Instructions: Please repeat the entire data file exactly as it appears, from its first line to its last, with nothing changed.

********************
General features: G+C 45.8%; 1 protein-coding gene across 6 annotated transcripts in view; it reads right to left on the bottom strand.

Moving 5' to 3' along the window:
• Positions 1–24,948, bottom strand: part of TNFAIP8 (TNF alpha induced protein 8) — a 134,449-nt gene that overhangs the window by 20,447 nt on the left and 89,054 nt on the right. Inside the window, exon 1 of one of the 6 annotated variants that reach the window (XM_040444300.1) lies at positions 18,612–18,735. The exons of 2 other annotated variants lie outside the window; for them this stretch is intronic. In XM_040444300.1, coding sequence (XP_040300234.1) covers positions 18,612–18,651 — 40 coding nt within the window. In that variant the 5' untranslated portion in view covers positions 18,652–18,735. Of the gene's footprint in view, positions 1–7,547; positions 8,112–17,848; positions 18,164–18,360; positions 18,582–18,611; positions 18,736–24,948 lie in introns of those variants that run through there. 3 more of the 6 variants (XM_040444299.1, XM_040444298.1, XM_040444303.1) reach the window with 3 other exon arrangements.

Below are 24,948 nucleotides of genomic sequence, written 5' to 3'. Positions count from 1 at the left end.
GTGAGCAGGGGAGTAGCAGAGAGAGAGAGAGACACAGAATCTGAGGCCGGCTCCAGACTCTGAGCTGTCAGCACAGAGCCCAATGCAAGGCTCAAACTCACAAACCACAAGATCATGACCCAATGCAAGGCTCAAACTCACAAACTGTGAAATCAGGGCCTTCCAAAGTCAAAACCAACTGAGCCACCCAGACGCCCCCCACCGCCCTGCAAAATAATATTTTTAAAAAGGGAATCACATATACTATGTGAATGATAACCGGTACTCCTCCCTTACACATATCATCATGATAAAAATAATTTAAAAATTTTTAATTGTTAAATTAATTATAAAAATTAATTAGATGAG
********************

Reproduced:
General features: G+C 45.8%; 1 protein-coding gene across 6 annotated transcripts in view; it reads right to left on the bottom strand.

Moving 5' to 3' along the window:
• Positions 1–24,948, bottom strand: part of TNFAIP8 (TNF alpha induced protein 8) — a 134,449-nt gene that overhangs the window by 20,447 nt on the left and 89,054 nt on the right. Inside the window, exon 1 of one of the 6 annotated variants that reach the window (XM_040444300.1) lies at positions 18,612–18,735. The exons of 2 other annotated variants lie outside the window; for them this stretch is intronic. In XM_040444300.1, coding sequence (XP_040300234.1) covers positions 18,612–18,651 — 40 coding nt within the window. In that variant the 5' untranslated portion in view covers positions 18,652–18,735. Of the gene's footprint in view, positions 1–7,547; positions 8,112–17,848; positions 18,164–18,360; positions 18,582–18,611; positions 18,736–24,948 lie in introns of those variants that run through there. 3 more of the 6 variants (XM_040444299.1, XM_040444298.1, XM_040444303.1) reach the window with 3 other exon arrangements.

Below are 24,948 nucleotides of genomic sequence, written 5' to 3'. Positions count from 1 at the left end.
GTGAGCAGGGGAGTAGCAGAGAGAGAGAGAGACACAGAATCTGAGGCCGGCTCCAGACTCTGAGCTGTCAGCACAGAGCCCAATGCAAGGCTCAAACTCACAAACCACAAGATCATGACCCAATGCAAGGCTCAAACTCACAAACTGTGAAATCAGGGCCTTCCAAAGTCAAAACCAACTGAGCCACCCAGACGCCCCCCACCGCCCTGCAAAATAATATTTTTAAAAAGGGAATCACATATACTATGTGAATGATAACCGGTACTCCTCCCTTACACATATCATCATGATAAAAATAATTTAAAAATTTTTAATTGTTAAATTAATTATAAAAATTAATTAGATGAG